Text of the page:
Crude oil price behaviour before and after military conflicts and geopolitical events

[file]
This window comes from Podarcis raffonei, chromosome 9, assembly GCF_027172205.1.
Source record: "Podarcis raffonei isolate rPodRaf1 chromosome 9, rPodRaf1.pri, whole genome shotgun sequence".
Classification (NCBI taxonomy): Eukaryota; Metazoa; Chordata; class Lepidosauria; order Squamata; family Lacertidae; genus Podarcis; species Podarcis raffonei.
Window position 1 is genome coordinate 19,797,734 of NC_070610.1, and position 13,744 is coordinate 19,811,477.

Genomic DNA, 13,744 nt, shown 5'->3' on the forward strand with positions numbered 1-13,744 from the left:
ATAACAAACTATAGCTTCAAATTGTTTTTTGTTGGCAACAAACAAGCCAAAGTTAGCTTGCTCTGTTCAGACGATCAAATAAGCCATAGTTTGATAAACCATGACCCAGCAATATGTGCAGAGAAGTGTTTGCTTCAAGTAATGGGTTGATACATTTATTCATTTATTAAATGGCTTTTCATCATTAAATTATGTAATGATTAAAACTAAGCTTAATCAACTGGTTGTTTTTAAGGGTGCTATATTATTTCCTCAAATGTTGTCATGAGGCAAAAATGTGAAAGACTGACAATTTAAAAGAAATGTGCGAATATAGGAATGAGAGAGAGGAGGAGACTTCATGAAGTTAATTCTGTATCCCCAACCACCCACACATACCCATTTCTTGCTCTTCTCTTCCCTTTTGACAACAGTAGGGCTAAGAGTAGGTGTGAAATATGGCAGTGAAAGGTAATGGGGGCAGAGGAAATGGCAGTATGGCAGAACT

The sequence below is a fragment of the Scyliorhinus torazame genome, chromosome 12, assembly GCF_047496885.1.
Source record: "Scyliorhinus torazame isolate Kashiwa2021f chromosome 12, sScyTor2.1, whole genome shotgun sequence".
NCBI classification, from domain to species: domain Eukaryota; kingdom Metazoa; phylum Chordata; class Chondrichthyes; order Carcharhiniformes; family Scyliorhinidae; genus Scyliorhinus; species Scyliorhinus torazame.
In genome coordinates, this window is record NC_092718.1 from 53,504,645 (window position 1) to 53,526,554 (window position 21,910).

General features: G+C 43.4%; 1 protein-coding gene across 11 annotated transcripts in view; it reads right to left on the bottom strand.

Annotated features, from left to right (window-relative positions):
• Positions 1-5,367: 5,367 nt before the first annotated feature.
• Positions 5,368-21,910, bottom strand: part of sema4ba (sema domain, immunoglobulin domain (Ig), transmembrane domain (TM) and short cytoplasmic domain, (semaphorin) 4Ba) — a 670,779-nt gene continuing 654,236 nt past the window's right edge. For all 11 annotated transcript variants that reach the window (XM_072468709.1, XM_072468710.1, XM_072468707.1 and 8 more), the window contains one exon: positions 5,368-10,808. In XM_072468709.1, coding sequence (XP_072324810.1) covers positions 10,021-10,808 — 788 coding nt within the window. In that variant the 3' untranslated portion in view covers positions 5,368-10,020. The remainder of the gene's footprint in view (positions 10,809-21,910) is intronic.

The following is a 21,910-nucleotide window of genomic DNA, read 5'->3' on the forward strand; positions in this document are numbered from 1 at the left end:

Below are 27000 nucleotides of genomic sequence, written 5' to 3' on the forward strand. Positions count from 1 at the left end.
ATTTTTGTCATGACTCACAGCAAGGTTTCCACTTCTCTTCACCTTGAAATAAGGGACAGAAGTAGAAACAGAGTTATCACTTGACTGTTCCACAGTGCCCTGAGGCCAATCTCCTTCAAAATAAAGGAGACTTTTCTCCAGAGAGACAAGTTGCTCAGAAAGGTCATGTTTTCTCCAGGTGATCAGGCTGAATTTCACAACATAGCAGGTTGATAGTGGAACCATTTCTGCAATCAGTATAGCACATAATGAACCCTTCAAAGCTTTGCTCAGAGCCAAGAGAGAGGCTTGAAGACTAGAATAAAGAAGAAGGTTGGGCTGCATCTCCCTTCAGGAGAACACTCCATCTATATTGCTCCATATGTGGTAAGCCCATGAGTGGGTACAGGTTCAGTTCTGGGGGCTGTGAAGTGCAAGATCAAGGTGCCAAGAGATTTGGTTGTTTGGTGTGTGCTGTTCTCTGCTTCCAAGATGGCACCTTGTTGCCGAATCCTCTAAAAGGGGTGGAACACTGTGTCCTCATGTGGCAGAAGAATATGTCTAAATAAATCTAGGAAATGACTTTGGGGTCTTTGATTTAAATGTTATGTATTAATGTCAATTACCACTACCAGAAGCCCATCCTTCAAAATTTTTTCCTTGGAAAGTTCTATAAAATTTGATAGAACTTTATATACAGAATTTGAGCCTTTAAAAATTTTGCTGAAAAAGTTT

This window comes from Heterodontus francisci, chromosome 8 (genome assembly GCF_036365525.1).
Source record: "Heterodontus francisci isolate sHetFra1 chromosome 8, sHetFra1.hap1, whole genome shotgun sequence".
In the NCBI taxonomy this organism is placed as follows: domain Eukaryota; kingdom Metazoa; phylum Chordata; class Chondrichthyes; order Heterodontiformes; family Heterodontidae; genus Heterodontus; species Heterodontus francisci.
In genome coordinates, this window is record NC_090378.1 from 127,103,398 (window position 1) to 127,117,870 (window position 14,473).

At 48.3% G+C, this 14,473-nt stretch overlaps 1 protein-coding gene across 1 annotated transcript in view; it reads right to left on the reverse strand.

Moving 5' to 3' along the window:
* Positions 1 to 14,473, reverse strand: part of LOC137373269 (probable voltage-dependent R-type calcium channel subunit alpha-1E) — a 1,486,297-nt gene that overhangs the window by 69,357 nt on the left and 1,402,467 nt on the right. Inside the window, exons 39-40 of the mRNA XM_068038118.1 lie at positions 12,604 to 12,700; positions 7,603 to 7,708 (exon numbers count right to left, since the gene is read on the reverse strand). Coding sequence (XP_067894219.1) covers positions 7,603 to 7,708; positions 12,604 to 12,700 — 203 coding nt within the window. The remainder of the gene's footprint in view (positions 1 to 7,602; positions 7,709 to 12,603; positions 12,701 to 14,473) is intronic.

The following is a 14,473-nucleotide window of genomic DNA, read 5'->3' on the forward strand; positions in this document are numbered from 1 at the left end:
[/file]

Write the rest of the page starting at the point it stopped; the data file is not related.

Crude oil price behaviour depends on all the events that have the potential to disrupt the flow of oil. We understand that these causes could be geopolitical issues and/or military conflicts in/with the producer countries and a problem relating to demand and supply. In the paper we first investigate the statistical properties of the real oil prices as well as its log-transformation, along with the absolute and squared returns values. Then, we also address the following issue: Does the crude oil price behave in the same way before and after a military conflict or geopolitical problem in the producer countries? To answer this question we analyse the real oil prices of West Texas Intermediate (WTI) before and after the different military conflicts and political events that occurred after World War II. For this purpose we use techniques based on unit roots and fractional integration. The empirical results provide evidence of persistence and breaks in the oil prices series and stationary long memory in the absolute returns. However, we do not observe significant differences before and after the conflict and geopolitical events.